John Bardis, a former HHS assistant secretary under the Trump administration, said in a speech Tuesday that employers need to take a tougher stand on health care costs.

Why it matters: If employers take Bardis' advice, hospitals and drug companies are in big trouble.

Details: Speaking at the West Health Healthcare Costs Innovation Summit, Bardis said employers aren't maximizing their leverage over a health care industry that uses the fee-for-service system to make as much money as it can.

  • Instead of trying to constrain rising hospital and drug prices, employers have so far responded by increasing workers' deductibles.
  • "We can no longer afford to give a blank check to our health care delivery system, and shame on us if we do," he said.
  • While hospital systems often point to their low margins,"it's hard to hear when they're increasing these costs by inflating their expenditures," he said.
  • This is a change of tune for Bardis. He previously founded MedAssets, which helped hospitals maximize their payments from employers.

Flashback: Mounting frustration from employers and employees could put cost controls on the table faster than you might think.

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Ford names James Farley as new CEO amid ongoing turnaround effort

James Hackett, left, is retiring as Ford CEO. Jim Farley, right, takes over Oct. 1. Photo: Ford

Ford announced Tuesday that James Farley will take over as its next CEO, replacing James Hackett, 65, who is retiring after three years in the job.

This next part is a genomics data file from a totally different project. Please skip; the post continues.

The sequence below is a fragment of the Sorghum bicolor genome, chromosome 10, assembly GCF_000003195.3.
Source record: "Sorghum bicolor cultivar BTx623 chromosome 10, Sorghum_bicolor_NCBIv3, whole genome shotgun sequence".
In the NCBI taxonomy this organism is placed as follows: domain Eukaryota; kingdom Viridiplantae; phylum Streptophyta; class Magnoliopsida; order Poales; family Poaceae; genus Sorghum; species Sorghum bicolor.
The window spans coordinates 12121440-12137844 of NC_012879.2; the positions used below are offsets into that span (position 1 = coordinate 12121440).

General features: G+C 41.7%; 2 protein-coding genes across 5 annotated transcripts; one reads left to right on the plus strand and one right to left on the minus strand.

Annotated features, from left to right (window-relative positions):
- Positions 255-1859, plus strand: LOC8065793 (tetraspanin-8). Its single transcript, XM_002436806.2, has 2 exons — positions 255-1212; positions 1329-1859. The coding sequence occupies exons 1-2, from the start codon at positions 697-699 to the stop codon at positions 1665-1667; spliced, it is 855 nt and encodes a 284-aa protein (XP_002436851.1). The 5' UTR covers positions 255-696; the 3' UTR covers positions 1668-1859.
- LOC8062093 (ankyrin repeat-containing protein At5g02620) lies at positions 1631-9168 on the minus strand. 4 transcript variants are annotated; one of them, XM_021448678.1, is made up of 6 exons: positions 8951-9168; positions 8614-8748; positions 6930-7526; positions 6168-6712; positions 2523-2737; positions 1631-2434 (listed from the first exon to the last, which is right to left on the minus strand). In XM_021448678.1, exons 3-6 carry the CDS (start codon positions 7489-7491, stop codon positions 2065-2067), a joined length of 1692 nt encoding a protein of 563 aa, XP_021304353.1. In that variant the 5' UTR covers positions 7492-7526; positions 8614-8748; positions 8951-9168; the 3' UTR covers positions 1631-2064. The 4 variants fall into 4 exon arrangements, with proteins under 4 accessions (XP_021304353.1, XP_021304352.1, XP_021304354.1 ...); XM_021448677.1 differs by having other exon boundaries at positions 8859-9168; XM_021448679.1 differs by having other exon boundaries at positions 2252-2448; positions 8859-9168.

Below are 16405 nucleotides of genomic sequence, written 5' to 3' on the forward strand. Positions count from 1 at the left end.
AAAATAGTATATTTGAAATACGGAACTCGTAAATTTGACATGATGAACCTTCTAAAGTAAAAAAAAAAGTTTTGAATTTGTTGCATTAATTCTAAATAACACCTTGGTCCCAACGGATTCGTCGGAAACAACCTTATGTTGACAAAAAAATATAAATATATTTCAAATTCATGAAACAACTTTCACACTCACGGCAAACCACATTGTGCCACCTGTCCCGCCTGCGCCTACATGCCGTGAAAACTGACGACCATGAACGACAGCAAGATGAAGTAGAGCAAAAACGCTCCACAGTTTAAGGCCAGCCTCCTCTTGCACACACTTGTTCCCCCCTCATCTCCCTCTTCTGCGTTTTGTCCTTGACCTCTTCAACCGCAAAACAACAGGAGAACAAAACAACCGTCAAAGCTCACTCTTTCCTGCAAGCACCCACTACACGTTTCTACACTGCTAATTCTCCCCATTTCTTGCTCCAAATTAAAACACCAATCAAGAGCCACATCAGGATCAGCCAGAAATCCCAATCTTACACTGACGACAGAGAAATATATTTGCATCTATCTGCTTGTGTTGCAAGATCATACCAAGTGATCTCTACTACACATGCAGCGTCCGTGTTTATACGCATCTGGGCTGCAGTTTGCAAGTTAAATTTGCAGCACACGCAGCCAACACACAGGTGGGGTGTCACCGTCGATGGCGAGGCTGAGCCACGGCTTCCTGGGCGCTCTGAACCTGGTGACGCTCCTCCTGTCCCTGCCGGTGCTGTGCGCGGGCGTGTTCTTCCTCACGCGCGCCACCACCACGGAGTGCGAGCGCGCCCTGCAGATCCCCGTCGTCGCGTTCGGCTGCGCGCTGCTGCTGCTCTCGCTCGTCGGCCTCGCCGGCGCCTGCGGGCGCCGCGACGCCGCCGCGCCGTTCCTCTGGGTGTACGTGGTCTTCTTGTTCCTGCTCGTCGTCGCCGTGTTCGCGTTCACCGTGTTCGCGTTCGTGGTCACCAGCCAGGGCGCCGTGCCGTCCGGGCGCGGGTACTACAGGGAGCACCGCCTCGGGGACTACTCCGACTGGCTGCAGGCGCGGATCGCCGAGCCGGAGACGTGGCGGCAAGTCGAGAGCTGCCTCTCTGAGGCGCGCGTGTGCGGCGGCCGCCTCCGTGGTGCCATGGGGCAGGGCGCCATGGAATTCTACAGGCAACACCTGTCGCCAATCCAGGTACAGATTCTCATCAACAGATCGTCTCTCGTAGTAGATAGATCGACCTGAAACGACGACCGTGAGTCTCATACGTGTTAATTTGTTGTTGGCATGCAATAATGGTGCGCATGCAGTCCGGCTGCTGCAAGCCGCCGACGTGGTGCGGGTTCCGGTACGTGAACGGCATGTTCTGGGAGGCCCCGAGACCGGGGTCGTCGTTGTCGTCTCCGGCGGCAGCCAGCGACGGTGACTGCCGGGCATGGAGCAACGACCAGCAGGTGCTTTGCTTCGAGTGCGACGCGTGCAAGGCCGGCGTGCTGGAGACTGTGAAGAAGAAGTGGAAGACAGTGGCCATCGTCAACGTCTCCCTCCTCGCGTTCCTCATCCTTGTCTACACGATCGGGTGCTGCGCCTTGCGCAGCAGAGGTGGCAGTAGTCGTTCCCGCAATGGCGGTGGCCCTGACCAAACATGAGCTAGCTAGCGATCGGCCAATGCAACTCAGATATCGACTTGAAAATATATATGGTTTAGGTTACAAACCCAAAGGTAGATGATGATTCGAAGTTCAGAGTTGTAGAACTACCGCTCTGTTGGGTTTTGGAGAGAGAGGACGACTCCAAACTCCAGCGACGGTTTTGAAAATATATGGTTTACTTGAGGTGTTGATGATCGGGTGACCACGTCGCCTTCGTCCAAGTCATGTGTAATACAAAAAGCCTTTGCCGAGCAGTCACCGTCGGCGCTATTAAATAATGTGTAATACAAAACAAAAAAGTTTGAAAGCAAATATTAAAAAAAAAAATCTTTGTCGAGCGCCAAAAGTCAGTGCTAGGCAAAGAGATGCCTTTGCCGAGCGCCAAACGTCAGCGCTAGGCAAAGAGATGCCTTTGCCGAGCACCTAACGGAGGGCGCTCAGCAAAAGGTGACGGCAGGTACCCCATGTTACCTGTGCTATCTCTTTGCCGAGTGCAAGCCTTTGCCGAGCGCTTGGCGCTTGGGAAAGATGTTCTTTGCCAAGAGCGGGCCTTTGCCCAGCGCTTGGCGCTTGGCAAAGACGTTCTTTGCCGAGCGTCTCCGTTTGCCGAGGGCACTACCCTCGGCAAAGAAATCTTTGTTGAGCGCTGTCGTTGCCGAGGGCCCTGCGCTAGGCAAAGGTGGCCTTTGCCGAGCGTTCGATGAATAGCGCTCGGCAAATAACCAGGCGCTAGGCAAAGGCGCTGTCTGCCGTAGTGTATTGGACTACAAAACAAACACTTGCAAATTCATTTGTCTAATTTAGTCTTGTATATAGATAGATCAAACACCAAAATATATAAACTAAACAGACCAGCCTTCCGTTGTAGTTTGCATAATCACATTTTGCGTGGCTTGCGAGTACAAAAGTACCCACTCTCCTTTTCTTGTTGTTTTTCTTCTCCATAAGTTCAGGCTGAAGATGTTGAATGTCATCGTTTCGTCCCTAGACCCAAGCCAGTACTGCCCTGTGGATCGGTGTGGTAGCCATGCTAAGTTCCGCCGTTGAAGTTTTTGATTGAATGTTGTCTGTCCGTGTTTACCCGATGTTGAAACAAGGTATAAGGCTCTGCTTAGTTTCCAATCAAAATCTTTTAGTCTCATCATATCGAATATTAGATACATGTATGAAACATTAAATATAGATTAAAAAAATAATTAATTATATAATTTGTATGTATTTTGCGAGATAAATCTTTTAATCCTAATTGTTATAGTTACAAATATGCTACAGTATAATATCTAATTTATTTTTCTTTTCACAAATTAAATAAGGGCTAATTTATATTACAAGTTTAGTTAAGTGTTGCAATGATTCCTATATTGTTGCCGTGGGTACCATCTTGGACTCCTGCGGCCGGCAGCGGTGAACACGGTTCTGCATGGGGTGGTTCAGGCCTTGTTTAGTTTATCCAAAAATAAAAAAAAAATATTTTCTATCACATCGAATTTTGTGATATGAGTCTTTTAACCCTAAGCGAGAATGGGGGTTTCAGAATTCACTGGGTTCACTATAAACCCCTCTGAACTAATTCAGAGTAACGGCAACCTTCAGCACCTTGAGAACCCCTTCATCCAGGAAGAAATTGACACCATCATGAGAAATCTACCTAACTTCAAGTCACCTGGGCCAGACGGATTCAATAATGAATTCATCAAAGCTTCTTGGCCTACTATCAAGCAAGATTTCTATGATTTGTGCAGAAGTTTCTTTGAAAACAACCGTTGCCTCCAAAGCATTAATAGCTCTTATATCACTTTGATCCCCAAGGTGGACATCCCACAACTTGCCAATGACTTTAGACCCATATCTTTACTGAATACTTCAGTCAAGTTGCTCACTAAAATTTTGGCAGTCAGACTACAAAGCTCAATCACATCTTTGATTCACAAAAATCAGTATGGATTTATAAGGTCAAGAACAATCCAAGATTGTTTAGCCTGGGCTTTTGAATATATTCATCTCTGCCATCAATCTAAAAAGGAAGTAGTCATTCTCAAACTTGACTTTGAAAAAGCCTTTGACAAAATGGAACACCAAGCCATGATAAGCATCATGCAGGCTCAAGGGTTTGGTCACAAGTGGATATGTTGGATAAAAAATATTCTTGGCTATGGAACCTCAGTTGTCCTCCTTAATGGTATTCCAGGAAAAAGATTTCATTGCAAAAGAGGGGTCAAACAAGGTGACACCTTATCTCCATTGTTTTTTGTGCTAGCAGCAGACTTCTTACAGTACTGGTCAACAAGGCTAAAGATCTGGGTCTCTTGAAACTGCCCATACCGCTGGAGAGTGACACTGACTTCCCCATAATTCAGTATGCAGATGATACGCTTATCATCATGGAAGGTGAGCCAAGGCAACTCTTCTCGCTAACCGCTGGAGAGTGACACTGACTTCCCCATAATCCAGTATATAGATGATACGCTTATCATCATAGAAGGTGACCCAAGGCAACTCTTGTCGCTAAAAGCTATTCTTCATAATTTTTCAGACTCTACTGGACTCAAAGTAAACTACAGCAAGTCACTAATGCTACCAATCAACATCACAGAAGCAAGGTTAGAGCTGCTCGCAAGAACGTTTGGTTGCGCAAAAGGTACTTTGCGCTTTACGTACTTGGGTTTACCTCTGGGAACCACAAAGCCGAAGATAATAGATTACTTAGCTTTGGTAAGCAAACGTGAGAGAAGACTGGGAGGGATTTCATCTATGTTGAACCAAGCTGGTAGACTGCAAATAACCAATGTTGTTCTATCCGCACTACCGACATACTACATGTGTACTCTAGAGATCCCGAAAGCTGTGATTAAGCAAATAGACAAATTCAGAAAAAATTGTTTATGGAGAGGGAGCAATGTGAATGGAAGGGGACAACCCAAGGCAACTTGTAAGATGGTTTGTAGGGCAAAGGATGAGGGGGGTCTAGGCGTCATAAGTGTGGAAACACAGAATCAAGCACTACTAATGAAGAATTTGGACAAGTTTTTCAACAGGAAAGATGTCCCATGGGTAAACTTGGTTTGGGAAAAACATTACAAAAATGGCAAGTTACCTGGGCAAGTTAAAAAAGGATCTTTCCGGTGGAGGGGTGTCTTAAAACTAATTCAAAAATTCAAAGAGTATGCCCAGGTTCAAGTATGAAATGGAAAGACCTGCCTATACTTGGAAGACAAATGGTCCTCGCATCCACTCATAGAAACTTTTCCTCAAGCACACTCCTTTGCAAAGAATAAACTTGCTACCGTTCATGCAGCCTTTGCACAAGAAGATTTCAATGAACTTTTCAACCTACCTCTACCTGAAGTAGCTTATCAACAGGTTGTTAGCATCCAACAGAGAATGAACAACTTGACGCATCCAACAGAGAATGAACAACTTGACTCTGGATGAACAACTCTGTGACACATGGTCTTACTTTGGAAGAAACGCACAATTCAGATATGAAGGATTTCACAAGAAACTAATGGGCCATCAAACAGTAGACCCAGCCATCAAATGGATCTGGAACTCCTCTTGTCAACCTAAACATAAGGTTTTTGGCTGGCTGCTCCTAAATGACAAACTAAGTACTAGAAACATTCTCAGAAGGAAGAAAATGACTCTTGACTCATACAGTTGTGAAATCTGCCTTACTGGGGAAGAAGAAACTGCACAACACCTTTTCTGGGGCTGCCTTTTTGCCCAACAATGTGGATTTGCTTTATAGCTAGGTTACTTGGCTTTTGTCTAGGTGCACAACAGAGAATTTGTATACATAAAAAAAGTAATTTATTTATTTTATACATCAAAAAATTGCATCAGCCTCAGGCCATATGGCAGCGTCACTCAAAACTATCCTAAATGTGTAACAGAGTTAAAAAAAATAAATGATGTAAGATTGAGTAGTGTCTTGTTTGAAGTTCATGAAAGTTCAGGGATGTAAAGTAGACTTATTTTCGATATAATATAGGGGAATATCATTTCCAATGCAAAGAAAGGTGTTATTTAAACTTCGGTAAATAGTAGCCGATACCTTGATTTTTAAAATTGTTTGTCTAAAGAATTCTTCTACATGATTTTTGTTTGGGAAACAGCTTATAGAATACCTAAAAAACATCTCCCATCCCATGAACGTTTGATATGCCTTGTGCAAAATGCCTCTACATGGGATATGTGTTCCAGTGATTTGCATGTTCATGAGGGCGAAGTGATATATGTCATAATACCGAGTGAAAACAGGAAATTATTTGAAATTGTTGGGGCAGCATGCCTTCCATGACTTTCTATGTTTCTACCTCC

Why it matters: It leaves Farley to complete the company's ongoing turnaround effort. The transition will be that much harder as the industry tries to navigate the coronavirus-induced economic slowdown which shuttered Ford plants for two months on the eve of some of its most important vehicle launches.

Updated 3 hours ago - Politics & Policy

Watch the full "Axios on HBO" interview with President Trump

In this episode of “Axios on HBO”, President Trump discusses his handling of the coronavirus pandemic, the upcoming election and much more with National Political Correspondent Jonathan Swan.

The interview was filmed on Tuesday, July 28 and aired Monday, Aug. 3 on HBO.

Mergers and acquisitions make a comeback

Illustration: Sarah Grillo/Axios

A slew of high-profile headlines led by Microsoft's expected acquisition of social media video app TikTok helped bring the Nasdaq to another record high on Monday.

Why it matters: The mergers-and-acquisitions market looks like it's bouncing back, joining the revived credit and equity markets as well as the market for new public companies through IPOs and special purpose acquisition companies (SPACs).